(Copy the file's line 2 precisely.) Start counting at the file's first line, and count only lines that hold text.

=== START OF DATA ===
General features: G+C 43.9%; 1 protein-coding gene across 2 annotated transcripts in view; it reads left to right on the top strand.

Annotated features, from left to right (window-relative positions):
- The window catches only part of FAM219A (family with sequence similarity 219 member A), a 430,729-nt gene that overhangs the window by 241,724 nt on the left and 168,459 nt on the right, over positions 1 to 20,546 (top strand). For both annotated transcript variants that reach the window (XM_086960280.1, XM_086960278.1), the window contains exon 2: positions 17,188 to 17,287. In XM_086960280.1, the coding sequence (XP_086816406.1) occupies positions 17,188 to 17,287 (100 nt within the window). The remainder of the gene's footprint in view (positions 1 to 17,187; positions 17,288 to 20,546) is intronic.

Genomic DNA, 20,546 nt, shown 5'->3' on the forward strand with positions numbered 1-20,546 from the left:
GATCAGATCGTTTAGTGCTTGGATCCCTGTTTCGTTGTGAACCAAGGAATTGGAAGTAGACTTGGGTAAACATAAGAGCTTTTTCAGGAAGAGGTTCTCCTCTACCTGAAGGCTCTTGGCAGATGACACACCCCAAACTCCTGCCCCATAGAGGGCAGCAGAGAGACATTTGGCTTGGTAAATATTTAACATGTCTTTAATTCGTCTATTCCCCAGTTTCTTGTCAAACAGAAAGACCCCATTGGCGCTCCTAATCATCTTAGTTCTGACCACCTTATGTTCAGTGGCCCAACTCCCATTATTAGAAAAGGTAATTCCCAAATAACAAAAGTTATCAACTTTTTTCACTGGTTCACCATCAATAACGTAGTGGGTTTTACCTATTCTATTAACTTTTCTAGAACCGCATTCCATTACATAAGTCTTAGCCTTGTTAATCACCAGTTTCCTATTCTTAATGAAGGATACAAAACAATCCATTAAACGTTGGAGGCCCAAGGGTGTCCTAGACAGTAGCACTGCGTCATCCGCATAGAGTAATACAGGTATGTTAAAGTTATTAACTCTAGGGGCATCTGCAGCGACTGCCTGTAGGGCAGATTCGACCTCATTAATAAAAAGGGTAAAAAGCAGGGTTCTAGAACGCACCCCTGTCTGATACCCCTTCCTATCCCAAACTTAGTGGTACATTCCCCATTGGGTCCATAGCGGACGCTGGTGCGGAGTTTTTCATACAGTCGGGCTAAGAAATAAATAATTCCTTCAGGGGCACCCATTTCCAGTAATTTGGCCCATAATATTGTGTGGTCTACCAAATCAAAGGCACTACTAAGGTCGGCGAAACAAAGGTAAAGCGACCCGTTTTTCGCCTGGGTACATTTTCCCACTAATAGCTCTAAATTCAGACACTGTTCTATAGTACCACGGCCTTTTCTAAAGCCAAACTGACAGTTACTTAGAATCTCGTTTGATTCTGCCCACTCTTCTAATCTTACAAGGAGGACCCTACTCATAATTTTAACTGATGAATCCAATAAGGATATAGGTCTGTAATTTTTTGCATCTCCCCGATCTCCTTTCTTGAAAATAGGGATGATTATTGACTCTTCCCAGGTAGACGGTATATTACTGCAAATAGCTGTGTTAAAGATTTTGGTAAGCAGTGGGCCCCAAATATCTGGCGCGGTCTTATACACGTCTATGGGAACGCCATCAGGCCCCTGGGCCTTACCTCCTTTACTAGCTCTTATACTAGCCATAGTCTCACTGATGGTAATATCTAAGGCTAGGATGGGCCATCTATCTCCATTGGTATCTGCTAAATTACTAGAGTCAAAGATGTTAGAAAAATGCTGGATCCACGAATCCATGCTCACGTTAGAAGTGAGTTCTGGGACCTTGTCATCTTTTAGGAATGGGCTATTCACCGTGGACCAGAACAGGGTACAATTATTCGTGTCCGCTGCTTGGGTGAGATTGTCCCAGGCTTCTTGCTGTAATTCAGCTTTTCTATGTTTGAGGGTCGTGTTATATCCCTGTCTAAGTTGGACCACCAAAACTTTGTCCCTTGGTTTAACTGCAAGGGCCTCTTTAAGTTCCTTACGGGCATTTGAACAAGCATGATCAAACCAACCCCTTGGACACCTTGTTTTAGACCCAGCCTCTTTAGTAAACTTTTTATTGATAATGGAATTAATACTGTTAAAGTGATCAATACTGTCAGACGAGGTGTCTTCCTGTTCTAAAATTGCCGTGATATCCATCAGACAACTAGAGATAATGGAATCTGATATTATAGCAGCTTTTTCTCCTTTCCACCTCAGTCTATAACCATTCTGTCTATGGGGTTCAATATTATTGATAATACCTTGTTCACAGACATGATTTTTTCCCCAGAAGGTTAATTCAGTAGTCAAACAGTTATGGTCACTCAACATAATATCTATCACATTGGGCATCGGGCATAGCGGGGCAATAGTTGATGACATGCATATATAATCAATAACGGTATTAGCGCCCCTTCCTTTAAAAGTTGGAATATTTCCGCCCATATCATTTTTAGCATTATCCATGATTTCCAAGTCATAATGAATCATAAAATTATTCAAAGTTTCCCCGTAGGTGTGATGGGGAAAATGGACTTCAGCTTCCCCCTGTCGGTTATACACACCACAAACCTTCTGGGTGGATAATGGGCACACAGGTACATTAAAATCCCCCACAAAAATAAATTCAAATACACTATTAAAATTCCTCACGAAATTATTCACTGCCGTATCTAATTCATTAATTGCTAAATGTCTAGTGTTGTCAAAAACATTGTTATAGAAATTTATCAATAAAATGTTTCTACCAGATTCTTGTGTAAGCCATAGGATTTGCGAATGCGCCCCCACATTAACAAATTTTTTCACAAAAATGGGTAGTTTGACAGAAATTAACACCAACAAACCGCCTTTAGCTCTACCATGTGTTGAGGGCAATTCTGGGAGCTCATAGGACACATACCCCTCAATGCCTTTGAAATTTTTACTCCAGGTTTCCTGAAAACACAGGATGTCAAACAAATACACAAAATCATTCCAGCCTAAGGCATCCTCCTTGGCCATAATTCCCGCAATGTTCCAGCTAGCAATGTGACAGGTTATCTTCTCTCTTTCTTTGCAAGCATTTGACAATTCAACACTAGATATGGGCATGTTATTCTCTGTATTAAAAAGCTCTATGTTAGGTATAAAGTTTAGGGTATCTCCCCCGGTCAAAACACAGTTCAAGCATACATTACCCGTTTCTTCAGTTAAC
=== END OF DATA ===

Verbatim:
Annotated features, from left to right (window-relative positions):